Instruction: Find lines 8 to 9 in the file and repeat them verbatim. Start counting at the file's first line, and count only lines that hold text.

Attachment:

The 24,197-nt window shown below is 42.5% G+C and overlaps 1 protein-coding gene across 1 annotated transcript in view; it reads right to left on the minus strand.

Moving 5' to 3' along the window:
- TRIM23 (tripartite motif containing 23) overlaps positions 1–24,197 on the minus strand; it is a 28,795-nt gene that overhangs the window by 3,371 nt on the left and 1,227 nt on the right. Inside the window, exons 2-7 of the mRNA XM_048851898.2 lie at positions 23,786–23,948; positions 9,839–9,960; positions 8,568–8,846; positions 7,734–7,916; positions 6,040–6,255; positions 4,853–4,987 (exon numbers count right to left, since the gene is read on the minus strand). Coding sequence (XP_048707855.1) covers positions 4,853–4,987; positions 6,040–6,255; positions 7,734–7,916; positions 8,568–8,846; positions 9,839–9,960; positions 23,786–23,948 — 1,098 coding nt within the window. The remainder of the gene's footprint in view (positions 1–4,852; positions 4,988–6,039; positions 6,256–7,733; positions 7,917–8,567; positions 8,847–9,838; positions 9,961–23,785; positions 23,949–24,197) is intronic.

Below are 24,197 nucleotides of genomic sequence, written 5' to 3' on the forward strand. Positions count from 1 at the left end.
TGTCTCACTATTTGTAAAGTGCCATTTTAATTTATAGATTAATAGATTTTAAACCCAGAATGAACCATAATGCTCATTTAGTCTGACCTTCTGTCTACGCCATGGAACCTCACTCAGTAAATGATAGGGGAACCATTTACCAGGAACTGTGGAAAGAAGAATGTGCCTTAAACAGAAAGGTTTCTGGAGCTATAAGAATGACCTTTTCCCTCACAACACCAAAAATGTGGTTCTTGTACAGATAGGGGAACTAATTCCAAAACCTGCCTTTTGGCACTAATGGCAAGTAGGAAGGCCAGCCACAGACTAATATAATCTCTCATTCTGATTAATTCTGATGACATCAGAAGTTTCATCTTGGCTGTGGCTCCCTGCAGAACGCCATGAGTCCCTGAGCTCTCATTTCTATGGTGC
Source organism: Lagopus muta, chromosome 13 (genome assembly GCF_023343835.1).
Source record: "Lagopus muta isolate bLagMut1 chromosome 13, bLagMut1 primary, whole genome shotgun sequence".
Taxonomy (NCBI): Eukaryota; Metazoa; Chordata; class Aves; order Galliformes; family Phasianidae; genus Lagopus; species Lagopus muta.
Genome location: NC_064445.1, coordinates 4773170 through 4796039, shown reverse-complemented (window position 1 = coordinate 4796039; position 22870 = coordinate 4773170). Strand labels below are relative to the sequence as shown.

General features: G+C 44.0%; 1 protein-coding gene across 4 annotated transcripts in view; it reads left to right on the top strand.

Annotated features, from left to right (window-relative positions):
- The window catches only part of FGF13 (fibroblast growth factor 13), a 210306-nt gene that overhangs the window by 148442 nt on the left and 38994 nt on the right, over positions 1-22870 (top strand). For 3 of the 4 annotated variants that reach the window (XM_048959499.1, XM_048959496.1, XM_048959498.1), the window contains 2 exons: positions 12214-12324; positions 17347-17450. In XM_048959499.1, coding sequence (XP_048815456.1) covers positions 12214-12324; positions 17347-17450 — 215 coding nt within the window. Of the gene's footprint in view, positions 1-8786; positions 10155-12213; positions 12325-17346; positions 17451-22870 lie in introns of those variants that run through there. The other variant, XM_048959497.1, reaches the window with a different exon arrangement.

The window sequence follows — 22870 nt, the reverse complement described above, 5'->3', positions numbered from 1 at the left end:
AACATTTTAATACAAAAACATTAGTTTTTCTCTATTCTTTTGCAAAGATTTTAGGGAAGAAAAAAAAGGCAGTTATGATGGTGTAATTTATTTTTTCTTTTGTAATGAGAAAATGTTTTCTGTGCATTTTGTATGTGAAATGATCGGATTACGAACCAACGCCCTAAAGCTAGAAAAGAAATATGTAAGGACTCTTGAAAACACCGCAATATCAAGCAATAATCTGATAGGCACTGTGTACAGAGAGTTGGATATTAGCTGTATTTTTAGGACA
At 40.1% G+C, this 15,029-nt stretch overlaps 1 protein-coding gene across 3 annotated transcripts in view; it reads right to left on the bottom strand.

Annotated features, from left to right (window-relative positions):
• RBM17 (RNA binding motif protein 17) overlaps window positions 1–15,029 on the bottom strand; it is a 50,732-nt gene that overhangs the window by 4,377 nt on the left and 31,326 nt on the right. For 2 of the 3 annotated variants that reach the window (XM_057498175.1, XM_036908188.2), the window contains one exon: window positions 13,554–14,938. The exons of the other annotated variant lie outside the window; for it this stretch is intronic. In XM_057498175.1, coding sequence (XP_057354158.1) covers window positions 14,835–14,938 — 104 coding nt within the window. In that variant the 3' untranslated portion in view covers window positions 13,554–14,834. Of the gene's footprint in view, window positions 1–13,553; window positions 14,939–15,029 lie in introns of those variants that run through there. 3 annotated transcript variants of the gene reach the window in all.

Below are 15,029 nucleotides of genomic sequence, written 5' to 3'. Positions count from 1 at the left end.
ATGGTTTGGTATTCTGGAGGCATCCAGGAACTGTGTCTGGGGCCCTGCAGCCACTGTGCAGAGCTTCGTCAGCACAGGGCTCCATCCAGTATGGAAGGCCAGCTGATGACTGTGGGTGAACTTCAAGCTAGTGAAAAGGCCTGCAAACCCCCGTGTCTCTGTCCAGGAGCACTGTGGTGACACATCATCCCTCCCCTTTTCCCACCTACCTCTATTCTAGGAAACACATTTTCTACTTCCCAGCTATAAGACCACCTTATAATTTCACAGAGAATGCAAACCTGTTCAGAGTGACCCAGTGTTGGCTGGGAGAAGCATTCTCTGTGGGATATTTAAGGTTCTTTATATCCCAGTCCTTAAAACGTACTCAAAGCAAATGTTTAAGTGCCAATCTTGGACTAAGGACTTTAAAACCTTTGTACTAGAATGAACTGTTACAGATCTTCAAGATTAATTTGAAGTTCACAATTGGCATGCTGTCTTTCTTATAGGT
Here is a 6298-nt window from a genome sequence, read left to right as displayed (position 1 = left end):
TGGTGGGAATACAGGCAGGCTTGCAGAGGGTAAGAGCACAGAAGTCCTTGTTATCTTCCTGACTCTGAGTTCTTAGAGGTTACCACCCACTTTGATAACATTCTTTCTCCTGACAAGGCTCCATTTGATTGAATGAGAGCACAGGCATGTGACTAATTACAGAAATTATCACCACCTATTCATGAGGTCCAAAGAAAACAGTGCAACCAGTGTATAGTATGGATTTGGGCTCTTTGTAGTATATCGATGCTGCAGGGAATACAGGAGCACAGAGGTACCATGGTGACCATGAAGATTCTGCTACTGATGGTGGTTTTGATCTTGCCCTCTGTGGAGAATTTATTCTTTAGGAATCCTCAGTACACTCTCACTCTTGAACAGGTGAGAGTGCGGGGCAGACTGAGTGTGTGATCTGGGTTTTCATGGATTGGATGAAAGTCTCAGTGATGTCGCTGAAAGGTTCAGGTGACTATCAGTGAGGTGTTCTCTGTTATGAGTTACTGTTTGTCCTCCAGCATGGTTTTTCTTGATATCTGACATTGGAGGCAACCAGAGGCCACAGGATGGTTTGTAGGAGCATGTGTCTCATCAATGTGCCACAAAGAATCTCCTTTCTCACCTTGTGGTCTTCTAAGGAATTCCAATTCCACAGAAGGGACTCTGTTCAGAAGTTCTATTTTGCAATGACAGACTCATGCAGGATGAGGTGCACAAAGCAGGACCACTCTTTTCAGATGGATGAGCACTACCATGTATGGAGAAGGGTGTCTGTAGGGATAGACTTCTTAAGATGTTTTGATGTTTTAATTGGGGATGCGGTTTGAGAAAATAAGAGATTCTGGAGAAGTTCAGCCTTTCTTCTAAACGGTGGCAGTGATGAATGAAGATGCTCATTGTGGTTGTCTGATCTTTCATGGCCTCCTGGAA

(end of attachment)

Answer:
Taxonomy (NCBI): Eukaryota; Metazoa; Chordata; class Aves; order Galliformes; family Phasianidae; genus Lagopus; species Lagopus muta.
Genome location: NC_064445.1, coordinates 4773170 through 4796039, shown reverse-complemented (window position 1 = coordinate 4796039; position 22870 = coordinate 4773170). Strand labels below are relative to the sequence as shown.